Right now, this area is my only home. It’s a place that I’ve called home my entire life.

Also, right now, I am gone from this home. I’m beginning the process of leaving, currently migrated to college. It has been just over three months and I’ve never been away from home for this long as of right now.

I’ve been to so many beautiful places in the world and I never thought that I would miss

Sterling. Despite its deformities and annoyances, it’s a place of quirks and comfort. I wish to never live there again, but I also would love the option to visit once in a while. Be a visitor in my own home. I miss the comforts of my childhood bedroom, with its teal bedspread and memory foam mattress. The bookshelf lined with the books of my childhood: Harry Potter, Percy Jackson, the Warrior Cats. The Christmas lights strung across my right wall—with pictures from middle and high school hung on clothespins.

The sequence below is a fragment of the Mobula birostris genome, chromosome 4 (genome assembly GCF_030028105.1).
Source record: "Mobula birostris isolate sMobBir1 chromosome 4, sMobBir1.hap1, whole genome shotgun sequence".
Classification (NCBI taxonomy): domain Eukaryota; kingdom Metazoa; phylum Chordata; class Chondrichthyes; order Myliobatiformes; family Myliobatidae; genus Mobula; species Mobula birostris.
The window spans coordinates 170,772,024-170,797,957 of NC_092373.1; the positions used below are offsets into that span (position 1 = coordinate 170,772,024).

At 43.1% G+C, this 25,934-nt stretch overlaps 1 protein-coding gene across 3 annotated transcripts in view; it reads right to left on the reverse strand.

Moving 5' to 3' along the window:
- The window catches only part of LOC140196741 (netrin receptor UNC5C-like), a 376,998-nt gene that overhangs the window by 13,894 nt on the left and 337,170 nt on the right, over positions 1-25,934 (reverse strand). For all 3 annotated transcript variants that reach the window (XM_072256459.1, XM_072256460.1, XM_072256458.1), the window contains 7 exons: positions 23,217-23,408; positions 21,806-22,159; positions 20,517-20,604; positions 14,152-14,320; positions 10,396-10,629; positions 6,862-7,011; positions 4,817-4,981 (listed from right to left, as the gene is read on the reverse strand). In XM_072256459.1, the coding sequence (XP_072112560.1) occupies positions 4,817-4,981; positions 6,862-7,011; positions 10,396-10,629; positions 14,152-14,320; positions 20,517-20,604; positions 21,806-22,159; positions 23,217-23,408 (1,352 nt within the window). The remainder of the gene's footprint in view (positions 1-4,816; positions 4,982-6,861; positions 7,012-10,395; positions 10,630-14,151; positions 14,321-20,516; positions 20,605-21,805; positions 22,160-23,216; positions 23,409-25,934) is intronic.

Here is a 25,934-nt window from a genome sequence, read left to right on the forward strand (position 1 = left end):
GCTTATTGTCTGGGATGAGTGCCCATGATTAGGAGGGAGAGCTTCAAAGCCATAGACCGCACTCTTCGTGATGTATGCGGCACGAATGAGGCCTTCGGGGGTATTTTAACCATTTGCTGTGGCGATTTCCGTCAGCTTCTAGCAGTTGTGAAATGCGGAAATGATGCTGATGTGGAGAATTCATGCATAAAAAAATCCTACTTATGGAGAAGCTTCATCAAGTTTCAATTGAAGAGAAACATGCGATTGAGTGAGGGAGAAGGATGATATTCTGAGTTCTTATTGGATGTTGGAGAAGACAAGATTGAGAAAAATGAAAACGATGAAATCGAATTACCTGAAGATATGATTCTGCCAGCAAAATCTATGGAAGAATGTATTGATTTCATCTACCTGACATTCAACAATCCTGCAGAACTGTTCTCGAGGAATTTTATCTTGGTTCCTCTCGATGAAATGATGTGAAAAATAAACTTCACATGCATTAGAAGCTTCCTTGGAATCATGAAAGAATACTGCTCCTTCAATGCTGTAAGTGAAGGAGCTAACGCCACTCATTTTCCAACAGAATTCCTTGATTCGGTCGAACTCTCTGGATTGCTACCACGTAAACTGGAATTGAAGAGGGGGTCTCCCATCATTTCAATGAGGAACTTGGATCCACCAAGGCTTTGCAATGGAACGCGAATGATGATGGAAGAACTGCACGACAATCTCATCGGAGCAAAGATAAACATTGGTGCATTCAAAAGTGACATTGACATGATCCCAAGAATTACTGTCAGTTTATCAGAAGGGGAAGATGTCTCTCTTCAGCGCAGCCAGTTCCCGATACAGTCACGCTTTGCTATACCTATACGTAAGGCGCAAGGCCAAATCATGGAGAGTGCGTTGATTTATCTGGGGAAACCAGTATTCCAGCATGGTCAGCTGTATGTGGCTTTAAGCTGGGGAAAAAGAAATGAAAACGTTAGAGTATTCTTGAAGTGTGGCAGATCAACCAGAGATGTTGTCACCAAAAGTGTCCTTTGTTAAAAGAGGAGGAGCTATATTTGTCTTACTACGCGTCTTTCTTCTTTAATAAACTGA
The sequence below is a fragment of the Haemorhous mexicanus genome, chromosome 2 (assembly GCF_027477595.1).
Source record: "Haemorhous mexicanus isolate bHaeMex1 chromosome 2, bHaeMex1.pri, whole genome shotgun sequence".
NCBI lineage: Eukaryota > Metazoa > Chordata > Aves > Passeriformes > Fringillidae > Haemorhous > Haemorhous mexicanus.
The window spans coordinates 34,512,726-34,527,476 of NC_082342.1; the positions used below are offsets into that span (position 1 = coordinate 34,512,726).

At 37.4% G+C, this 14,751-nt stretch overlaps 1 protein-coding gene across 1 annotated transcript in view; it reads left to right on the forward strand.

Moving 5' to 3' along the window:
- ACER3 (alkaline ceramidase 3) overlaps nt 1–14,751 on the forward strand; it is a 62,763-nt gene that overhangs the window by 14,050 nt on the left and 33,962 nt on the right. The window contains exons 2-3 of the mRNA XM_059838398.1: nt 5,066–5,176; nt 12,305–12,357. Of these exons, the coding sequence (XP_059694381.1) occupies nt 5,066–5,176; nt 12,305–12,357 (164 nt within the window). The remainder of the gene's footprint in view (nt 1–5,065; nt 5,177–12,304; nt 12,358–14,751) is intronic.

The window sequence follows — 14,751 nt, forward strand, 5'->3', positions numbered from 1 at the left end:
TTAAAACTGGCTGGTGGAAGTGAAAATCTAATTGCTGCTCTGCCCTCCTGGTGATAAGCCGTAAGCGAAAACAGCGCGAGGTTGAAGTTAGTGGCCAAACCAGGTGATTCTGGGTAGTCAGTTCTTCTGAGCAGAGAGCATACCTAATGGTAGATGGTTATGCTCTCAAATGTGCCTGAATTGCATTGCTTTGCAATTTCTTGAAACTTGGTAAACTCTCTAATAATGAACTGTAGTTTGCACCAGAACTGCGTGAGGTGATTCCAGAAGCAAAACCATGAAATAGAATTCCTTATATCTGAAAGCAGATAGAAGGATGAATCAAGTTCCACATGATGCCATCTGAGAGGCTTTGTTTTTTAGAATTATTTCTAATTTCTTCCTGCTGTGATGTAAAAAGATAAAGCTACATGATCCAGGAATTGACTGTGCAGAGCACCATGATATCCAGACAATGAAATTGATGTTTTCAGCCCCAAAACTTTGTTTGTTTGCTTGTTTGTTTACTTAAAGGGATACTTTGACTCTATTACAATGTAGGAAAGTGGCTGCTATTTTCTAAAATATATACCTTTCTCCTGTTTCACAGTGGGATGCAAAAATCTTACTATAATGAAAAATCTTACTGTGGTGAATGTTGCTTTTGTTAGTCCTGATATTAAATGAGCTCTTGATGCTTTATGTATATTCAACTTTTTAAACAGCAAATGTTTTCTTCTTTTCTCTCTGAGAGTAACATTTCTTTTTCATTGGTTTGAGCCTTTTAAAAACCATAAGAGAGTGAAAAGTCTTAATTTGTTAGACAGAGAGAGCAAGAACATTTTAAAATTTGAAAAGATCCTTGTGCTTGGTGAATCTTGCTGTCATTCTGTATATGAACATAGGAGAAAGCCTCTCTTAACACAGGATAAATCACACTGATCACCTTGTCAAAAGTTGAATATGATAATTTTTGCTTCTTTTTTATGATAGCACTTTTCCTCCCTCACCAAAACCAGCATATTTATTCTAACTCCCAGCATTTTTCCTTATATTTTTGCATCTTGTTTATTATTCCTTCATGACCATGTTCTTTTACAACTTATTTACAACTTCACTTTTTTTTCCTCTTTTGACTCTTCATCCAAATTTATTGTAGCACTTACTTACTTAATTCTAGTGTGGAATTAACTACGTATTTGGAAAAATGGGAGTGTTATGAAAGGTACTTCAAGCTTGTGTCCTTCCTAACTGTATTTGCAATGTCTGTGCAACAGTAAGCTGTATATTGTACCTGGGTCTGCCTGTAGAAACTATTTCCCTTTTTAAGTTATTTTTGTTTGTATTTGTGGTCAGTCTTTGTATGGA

However, I don’t miss the physical space the most. I miss my mom who runs around the house finishing random tasks, making me too scared to ask if she needs help—I’m fearful of what she might rope me into. I miss my dad’s stress packing as he nervously waits in a chair thirty minutes before we are scheduled to leave for me to finally be ready. I miss my sister coming downstairs a bit late, eyes glued to her phone as she watches a video but refuses to show me what she’s watching. I miss the people whom I made my memories of home with. I have no desire to ever go home, but I miss the people that made it so.